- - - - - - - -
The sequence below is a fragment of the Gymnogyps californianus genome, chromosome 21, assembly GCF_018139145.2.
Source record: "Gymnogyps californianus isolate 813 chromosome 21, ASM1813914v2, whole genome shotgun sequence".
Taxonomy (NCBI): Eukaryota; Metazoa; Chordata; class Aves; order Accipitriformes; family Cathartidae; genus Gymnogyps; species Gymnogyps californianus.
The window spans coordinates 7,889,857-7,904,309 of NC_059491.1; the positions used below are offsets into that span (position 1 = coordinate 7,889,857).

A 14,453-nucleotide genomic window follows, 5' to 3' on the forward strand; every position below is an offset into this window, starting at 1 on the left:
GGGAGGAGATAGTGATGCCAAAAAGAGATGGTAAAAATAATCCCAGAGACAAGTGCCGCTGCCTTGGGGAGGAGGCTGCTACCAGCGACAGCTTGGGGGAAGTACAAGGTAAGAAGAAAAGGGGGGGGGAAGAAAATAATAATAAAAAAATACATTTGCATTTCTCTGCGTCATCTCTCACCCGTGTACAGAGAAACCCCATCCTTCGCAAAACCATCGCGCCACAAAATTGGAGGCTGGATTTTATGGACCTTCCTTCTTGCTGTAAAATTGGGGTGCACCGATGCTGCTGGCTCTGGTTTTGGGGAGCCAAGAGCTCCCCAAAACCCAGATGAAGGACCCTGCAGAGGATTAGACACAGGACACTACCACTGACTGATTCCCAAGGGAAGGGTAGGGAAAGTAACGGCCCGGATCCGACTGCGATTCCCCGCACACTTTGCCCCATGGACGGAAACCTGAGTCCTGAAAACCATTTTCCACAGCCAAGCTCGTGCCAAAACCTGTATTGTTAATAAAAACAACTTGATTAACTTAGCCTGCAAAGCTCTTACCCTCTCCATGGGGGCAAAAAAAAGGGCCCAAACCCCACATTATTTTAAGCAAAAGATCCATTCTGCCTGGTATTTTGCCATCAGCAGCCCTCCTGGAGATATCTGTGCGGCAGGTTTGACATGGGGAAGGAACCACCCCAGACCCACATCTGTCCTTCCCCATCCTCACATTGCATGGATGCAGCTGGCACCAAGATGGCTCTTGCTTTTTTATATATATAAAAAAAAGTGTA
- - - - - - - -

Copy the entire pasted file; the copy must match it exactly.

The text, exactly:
The sequence below is a fragment of the Gymnogyps californianus genome, chromosome 21, assembly GCF_018139145.2.
Source record: "Gymnogyps californianus isolate 813 chromosome 21, ASM1813914v2, whole genome shotgun sequence".
Taxonomy (NCBI): Eukaryota; Metazoa; Chordata; class Aves; order Accipitriformes; family Cathartidae; genus Gymnogyps; species Gymnogyps californianus.
The window spans coordinates 7,889,857-7,904,309 of NC_059491.1; the positions used below are offsets into that span (position 1 = coordinate 7,889,857).

A 14,453-nucleotide genomic window follows, 5' to 3' on the forward strand; every position below is an offset into this window, starting at 1 on the left:
GGGAGGAGATAGTGATGCCAAAAAGAGATGGTAAAAATAATCCCAGAGACAAGTGCCGCTGCCTTGGGGAGGAGGCTGCTACCAGCGACAGCTTGGGGGAAGTACAAGGTAAGAAGAAAAGGGGGGGGGAAGAAAATAATAATAAAAAAATACATTTGCATTTCTCTGCGTCATCTCTCACCCGTGTACAGAGAAACCCCATCCTTCGCAAAACCATCGCGCCACAAAATTGGAGGCTGGATTTTATGGACCTTCCTTCTTGCTGTAAAATTGGGGTGCACCGATGCTGCTGGCTCTGGTTTTGGGGAGCCAAGAGCTCCCCAAAACCCAGATGAAGGACCCTGCAGAGGATTAGACACAGGACACTACCACTGACTGATTCCCAAGGGAAGGGTAGGGAAAGTAACGGCCCGGATCCGACTGCGATTCCCCGCACACTTTGCCCCATGGACGGAAACCTGAGTCCTGAAAACCATTTTCCACAGCCAAGCTCGTGCCAAAACCTGTATTGTTAATAAAAACAACTTGATTAACTTAGCCTGCAAAGCTCTTACCCTCTCCATGGGGGCAAAAAAAAGGGCCCAAACCCCACATTATTTTAAGCAAAAGATCCATTCTGCCTGGTATTTTGCCATCAGCAGCCCTCCTGGAGATATCTGTGCGGCAGGTTTGACATGGGGAAGGAACCACCCCAGACCCACATCTGTCCTTCCCCATCCTCACATTGCATGGATGCAGCTGGCACCAAGATGGCTCTTGCTTTTTTATATATATAAAAAAAAGTGTA